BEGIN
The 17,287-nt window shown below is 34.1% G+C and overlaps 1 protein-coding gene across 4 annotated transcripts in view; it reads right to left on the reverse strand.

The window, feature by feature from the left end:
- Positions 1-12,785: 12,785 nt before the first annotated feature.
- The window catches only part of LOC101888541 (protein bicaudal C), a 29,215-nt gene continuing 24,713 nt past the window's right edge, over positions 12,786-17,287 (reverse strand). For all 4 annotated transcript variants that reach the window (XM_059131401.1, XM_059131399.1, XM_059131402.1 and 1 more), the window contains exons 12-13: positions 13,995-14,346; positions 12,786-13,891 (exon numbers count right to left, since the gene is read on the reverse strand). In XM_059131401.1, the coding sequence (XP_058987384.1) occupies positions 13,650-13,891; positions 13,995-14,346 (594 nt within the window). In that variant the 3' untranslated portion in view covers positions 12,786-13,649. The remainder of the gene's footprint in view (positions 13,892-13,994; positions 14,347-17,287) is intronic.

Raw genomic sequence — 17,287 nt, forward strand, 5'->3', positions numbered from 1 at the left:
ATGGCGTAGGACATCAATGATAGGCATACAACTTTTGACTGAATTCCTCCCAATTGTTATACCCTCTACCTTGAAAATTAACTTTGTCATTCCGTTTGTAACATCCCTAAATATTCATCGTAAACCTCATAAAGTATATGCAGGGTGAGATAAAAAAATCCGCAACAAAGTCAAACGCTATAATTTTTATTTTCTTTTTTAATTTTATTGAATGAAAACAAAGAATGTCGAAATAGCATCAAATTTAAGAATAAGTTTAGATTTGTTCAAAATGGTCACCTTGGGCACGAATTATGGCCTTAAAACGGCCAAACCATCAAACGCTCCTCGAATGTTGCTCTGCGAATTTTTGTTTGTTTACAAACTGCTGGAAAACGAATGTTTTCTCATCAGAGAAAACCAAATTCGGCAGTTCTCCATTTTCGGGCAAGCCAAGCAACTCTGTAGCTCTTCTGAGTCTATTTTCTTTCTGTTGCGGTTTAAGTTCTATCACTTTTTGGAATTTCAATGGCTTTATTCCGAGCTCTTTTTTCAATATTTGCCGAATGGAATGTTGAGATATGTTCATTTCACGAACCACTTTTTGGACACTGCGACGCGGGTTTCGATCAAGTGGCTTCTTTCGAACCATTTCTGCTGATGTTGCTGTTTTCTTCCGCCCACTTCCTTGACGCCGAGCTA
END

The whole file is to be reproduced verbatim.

The 17,287-nt window shown below is 34.1% G+C and overlaps 1 protein-coding gene across 4 annotated transcripts in view; it reads right to left on the reverse strand.

The window, feature by feature from the left end:
- Positions 1-12,785: 12,785 nt before the first annotated feature.
- The window catches only part of LOC101888541 (protein bicaudal C), a 29,215-nt gene continuing 24,713 nt past the window's right edge, over positions 12,786-17,287 (reverse strand). For all 4 annotated transcript variants that reach the window (XM_059131401.1, XM_059131399.1, XM_059131402.1 and 1 more), the window contains exons 12-13: positions 13,995-14,346; positions 12,786-13,891 (exon numbers count right to left, since the gene is read on the reverse strand). In XM_059131401.1, the coding sequence (XP_058987384.1) occupies positions 13,650-13,891; positions 13,995-14,346 (594 nt within the window). In that variant the 3' untranslated portion in view covers positions 12,786-13,649. The remainder of the gene's footprint in view (positions 13,892-13,994; positions 14,347-17,287) is intronic.

Raw genomic sequence — 17,287 nt, forward strand, 5'->3', positions numbered from 1 at the left:
ATGGCGTAGGACATCAATGATAGGCATACAACTTTTGACTGAATTCCTCCCAATTGTTATACCCTCTACCTTGAAAATTAACTTTGTCATTCCGTTTGTAACATCCCTAAATATTCATCGTAAACCTCATAAAGTATATGCAGGGTGAGATAAAAAAATCCGCAACAAAGTCAAACGCTATAATTTTTATTTTCTTTTTTAATTTTATTGAATGAAAACAAAGAATGTCGAAATAGCATCAAATTTAAGAATAAGTTTAGATTTGTTCAAAATGGTCACCTTGGGCACGAATTATGGCCTTAAAACGGCCAAACCATCAAACGCTCCTCGAATGTTGCTCTGCGAATTTTTGTTTGTTTACAAACTGCTGGAAAACGAATGTTTTCTCATCAGAGAAAACCAAATTCGGCAGTTCTCCATTTTCGGGCAAGCCAAGCAACTCTGTAGCTCTTCTGAGTCTATTTTCTTTCTGTTGCGGTTTAAGTTCTATCACTTTTTGGAATTTCAATGGCTTTATTCCGAGCTCTTTTTTCAATATTTGCCGAATGGAATGTTGAGATATGTTCATTTCACGAACCACTTTTTGGACACTGCGACGCGGGTTTCGATCAAGTGGCTTCTTTCGAACCATTTCTGCTGATGTTGCTGTTTTCTTCCGCCCACTTCCTTGACGCCGAGCTA